Ananda Kesler’s grandmother was a respected Israeli artist. Ananda’s early childhood visits to her grandmother’s studio, “a mysterious, magical place,” fostered her fascination with painting. After her family moved to Fairfield, Ananda began to transcend cultural boundaries – traveling the world to study art, printmaking, textile/surface design, painting and drawing in Italy, Iowa, California and Thailand. In contrast, or perhaps deeply informed by her travels, Ananda’s work explores and reflects her rich inner world.
Ananda describes her work as “inspired by memories, dreams, and subtle feelings difficult to describe with words . . . by inner landscapes and inner worlds.” Ananda reveals herself as an artist who practices painting “as a kind of Karma Yoga, a meditation in action . . . a search of the one realm with which all things are connected.”
After completing her BFA in 2002 at the University of Iowa, Ananda worked closely with her mentor and ICON Gallery owner Bill Teeple. Ananda describes her time with Bill as a turning point in her work. “Bill gave me permission to explore and not judge myself,” she explains.
In 2013, Ananda was invited to show in Paris as part of an International Juried Exhibit. Out of one hundred international exhibiting artists, Ananda’s work was chosen as one of the top ten artists by a people’s choice award. In this group of ten, several women artists bonded after “en désaccord” with the exhibition director. Their post-exhibition Facebook friendships eventually led to the creation of the LUNA Art Collective. Each of the five international artists who form the Collective (Leslie Batty, Nicole Brauch, Ananda Kesler, Ivana Minafra, and Alexandra Rouard) are living in various cities around the world and exploring that world together from a unique cross-cultural perspective.
The Collective has “bonded on many levels,” says Ananda. “It’s always been easier for me to promote someone other than myself. I find it easier to talk about the group, our Collective.” Each artist not only excels in their medium but brings unique personal qualities into the Collective that support their successful group dynamic. MUM MFA in Film graduate Marc Strauch’s impromptu video “Vignette” reveals the unique qualities each artist brings into the Collective, and why their group dynamic works so well.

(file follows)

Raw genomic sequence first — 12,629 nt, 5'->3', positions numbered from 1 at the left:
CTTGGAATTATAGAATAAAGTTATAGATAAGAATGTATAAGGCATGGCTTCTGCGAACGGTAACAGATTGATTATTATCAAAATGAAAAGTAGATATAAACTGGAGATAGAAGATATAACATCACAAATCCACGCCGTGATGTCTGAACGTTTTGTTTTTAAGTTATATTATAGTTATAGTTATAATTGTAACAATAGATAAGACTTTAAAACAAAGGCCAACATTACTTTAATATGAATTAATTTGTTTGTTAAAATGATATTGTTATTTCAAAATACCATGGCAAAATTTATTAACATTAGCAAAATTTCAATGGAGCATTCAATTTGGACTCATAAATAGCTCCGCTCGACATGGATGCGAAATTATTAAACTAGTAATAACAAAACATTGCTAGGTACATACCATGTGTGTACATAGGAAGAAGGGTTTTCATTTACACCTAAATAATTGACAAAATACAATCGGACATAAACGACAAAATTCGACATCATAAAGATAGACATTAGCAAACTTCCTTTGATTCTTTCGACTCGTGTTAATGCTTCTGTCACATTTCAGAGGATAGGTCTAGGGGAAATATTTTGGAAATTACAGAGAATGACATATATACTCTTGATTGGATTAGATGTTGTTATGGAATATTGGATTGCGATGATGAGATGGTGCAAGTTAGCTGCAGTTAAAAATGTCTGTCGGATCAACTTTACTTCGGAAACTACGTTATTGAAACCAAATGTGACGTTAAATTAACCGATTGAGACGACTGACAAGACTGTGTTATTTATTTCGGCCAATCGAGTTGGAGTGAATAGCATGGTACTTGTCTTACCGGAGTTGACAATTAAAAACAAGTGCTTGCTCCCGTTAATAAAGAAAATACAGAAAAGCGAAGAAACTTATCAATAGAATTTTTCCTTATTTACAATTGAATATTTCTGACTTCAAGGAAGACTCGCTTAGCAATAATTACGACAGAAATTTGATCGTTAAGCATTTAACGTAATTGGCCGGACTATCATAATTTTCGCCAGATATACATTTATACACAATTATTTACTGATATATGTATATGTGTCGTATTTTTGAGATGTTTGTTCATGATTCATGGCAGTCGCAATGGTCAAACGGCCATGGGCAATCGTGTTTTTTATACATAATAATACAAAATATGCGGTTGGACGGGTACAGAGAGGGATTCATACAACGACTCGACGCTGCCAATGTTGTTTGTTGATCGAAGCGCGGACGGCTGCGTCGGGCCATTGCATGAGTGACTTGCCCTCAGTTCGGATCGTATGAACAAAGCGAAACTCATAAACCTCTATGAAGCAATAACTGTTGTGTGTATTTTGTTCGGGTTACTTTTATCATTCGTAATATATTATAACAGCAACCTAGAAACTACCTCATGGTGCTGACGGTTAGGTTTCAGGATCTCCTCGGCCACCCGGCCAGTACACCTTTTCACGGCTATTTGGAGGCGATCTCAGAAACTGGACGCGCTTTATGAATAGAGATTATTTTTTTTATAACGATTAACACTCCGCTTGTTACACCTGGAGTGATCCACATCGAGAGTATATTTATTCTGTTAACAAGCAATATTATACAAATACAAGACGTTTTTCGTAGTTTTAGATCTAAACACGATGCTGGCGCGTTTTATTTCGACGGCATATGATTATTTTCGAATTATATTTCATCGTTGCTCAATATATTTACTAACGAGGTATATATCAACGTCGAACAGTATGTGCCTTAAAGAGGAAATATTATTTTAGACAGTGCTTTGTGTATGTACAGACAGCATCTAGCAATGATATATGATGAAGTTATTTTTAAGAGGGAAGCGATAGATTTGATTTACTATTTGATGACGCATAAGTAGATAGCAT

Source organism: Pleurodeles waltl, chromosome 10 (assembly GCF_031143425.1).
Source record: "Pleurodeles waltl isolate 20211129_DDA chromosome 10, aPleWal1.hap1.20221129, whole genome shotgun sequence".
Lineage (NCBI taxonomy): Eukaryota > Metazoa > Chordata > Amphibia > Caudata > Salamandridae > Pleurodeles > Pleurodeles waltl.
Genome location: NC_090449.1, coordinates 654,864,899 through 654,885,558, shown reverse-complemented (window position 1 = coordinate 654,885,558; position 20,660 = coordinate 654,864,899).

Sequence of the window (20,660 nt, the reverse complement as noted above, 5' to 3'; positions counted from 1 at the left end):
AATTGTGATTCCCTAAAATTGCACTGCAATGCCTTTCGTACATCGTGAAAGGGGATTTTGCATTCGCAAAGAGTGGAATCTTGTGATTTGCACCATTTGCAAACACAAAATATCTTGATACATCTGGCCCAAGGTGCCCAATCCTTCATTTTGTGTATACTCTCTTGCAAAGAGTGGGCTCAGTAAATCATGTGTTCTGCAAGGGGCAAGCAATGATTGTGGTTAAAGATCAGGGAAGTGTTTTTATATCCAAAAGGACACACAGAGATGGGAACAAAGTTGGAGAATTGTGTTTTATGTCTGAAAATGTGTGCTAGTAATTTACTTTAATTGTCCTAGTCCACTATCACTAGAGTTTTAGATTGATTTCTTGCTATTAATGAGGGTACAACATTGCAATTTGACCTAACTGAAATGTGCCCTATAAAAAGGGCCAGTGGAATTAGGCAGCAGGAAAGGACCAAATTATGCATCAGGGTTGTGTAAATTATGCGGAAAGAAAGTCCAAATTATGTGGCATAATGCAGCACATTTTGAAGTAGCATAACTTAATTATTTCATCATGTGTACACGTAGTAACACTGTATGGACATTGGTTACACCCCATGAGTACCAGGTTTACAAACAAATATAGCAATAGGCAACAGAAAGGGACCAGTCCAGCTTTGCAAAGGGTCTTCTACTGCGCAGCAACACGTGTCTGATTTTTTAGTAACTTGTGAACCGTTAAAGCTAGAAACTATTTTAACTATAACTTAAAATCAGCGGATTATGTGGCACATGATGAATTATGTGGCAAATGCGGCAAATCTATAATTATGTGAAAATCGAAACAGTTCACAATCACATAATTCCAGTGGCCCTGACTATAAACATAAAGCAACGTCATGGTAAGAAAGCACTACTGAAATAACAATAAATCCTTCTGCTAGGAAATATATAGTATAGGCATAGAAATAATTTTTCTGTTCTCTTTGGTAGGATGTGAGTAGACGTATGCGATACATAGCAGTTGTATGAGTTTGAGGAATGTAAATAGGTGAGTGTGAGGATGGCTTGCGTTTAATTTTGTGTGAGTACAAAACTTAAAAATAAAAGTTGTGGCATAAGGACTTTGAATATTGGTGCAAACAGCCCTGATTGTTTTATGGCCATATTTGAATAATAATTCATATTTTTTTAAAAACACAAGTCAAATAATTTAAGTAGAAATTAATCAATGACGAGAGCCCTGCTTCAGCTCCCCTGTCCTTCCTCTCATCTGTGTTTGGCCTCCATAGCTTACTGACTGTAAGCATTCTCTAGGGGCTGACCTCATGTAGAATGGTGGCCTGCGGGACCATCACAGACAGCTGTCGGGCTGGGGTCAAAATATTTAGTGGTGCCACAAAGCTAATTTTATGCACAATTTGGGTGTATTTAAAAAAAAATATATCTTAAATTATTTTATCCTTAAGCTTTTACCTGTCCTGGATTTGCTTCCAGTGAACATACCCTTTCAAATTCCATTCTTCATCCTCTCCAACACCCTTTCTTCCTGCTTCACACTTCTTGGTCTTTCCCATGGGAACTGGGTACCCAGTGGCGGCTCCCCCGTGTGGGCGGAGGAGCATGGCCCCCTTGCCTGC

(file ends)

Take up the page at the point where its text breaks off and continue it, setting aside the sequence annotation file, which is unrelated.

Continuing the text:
In May of 2015, the LUNA Art Collective presented “Invisible Cities” at Corridor 2122 Gallery in Fresno, CA. “Invisible Cities” was a visual response to a novel of the same title written by the Italian postmodern fabulist Italo Calvino, who is one of the most translated modern Italian writers.
When I ask Ananda what’s next for LUNA Art Collective, she says that their future is unknown. “It’s not that easy to persuade a gallery to exhibit work as a Collective,” she explains. “We’re basically asking is to take over the gallery space for an exhibit,” she says. “We just want to step in and then step out, an approach that is very different from the way things are usually done with a gallery curator choosing to exhibit artists they are currently representing.”
In the meantime, after what Ananda describes as a slow phase of production, she has a collection that hasn’t been shown. I hope to see this new work soon. After our interview, I reviewed Ananda’s Artist’s Statement and understood more clearly the ’aha’ feeling I experience when I see her work. “As artists,” she writes, “perhaps as humans, we might be plagued by the fear of making mistakes. I let the painting process stand as proof that it is exactly these ‘mistakes,’ that when layered, and allowed to exist, create beauty and resolution itself.” Exactly. Art responds to life and life responds to art . . . beautifully.
All Work by Ananda Kesler.